Why You’re Putting Off Playing Music

Wednesday, September 21st, 2016

We’re all guilty of a little procrastination from time to time. After all, that guitar isn’t going anywhere, right? It’ll still be lying around while you nap for an extra few minutes, watch another episode of Sesame Street, or play a few more games of Monopoly. Dodging creative work is almost a part of the creative work itself. Although it’s common, that doesn’t make it right. We all know that avoidance is a fickle beast. You can try to dodge it all you want, but it will always find a way into the corners of your mind, itching for you to accept that fact that you have work to do.

Everyone is guilty of these behaviors, but do you actually know why you have them? It’s not as simple as laziness. Many times, the reason for why we dodge our work lies in the work itself.

Anxiety is killing your creativity
Creativity is beautiful. In music, we need it to set our voice apart from other musicians. As you know, though, creativity doesn’t come easily. When practicing and writing songs, the motivating force is to improve upon skill and hopefully create something new. Sure, playing someone else’s music is enjoyable, too, but there’s a certain kind of pleasure that comes from creating an original piece. To do this, you have to go above and beyond. You have to stretch your limits and strive for greatness.

The problem with this kind of creativity is the unknown. When creating something unique, you have to venture into a territory that’s not there yet. This mysterious territory is filled with anxiety and fear of what’s ahead. No one is just a natural musician. There’s discomfort involved in the creative process. Working hard to produce something that might not have a good result is part of the trial-and-error method, and this frustrates some people.

Many musicians just want a hit single to show up on the first try. Who can blame them? Sadly, that’s just not how it works. You’re going to create a lot of bad music before something good comes up. That’s just the nature of art. It’s this notion that can be hard to overcome.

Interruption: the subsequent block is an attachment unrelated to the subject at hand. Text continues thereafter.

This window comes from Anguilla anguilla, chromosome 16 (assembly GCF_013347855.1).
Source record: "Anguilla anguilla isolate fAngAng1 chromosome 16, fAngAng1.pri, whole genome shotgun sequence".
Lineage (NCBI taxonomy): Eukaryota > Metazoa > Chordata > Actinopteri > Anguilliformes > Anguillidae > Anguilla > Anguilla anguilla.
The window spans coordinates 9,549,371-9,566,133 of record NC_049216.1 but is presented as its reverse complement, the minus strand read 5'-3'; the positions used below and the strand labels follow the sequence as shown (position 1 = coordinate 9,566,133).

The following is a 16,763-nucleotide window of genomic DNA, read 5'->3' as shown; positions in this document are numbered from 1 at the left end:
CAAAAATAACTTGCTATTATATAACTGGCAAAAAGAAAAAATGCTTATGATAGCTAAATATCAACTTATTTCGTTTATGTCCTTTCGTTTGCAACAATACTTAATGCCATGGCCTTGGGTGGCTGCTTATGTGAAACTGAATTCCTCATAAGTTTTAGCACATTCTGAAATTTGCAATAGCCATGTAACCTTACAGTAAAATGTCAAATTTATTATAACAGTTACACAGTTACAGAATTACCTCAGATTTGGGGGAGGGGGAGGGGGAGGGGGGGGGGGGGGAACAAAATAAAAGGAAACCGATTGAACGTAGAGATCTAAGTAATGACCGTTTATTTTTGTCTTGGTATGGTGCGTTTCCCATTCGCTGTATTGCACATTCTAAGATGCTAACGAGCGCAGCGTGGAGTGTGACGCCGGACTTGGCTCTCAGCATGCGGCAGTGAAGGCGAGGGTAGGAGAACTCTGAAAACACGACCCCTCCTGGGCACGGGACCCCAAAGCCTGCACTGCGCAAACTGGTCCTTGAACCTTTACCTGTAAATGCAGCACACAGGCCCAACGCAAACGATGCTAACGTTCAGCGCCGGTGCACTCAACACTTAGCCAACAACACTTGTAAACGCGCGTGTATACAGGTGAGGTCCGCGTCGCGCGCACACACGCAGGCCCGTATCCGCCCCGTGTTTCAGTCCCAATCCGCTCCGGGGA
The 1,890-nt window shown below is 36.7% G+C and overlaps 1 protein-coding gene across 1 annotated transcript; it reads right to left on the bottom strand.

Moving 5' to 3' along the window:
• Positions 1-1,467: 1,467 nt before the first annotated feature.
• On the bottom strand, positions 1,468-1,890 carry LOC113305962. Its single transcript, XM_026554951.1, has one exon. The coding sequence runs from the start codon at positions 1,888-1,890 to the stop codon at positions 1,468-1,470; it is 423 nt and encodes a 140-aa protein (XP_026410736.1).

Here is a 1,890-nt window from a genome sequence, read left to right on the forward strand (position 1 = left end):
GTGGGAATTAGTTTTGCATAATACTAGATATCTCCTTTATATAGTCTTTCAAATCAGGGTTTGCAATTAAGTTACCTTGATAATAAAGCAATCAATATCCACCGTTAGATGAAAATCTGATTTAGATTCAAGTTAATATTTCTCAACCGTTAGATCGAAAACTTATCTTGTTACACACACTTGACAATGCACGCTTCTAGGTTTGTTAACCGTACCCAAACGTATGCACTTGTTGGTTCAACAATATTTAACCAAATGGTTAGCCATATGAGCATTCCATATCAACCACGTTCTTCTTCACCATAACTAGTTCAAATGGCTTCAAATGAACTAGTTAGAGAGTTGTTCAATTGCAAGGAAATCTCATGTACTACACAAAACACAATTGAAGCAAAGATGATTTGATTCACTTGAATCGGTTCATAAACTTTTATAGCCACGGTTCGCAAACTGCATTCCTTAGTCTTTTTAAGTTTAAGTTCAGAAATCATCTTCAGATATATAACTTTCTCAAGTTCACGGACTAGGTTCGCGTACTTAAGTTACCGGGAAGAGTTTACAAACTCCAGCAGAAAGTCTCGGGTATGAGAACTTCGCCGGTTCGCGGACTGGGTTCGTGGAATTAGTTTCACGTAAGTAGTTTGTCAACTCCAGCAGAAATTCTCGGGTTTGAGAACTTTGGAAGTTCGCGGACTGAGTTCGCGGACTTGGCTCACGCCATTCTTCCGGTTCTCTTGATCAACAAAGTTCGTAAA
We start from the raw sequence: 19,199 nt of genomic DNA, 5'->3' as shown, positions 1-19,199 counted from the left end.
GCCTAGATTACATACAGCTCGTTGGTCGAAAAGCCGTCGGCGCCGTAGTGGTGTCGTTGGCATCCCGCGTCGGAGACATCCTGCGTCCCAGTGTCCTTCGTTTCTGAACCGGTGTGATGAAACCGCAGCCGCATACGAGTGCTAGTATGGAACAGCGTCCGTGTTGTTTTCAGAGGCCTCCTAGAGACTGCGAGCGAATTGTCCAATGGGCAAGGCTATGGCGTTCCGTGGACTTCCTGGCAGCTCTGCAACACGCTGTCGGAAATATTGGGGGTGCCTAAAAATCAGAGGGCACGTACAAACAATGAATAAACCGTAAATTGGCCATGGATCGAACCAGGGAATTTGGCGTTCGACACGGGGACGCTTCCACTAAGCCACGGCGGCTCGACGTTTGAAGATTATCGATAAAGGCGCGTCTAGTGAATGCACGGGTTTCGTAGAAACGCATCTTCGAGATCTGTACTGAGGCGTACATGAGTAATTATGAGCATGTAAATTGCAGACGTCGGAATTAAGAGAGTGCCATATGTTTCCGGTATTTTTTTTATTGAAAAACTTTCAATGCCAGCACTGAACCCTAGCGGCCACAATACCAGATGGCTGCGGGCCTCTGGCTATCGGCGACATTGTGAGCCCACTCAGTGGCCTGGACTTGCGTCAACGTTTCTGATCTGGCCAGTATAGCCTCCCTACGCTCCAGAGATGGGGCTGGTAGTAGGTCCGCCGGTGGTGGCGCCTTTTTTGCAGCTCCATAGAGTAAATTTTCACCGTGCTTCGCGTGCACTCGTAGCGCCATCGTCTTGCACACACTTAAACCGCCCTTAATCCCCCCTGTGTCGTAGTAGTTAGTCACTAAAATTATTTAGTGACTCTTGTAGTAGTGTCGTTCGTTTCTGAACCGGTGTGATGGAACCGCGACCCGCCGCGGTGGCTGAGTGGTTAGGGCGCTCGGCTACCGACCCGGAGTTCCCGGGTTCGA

As you’re sitting there eating pizza while your piano glares you in the eye, it’s all too easy to become discouraged. You know that playing the piano will bring some failure, and that’s not exactly a motivating force. So what do you do? You have another piece of pizza. Then another. After that, you clean the house, walk the dog, grab a coffee with some friends, and by the time you come home, it’s “too late” to practice. In reality, the anxiety of failure is getting the best of you and hurting your music career.

Capture moments of avoidance
Like many problems out there, the problem of avoidance has a solution. You’ll be happy to know that it’s an easy one, too. The key to solving your procrastination woes lies in awareness. That’s basically it. You simply have to notice the avoidant thought as soon as it arises. (The last thing you want to do is procrastinate on thinking about your procrastinating thought. That will take you down a dangerous procrastination hole and possibly make you insane.)

So when you have one little thought of putting something off, you need to target it before succumbing to its comfort. Of course, it sounds better to jump in the hot tub instead of practice a difficult song, but you can’t give into that thought. You need to act on your intentions immediately.

Say you’ve finally worked up the gusto to approach your cello. On the way to the practice room, you look outside and notice the garden needs weeding. You think that you’ll go out there, pick a few weeds, and get back to the cello. Even if you do, it’s still procrastination. Instead, next time you have a thought like this, acknowledge it. By targeting that thought, you might find restored enthusiasm for music, and you’ll dash to the practice room.

Replace the avoidant thoughts
After you’ve captured the moment of avoidance, the next step is to replace that thought with something better. Leaving an empty space where that avoidant thought was is just asking for another one to move right in. Instead, replace it with a thought of positivity. For example, say to yourself, “I love practicing my glockenspiel.” Right there, you associate a positive feeling with the art of practice, and you’ll begin to look forward to playing once again.

Take action 
So you’ve noticed the avoidant thought, immediately dismissed it, and replaced it with one of affirmation. Now the most important part is here. All of this thinking is useless unless you act on it. Do it with full intention. Odds are that if you’re reading this, you’re thinking about playing music. So stop reading, get up, and get to work.

 

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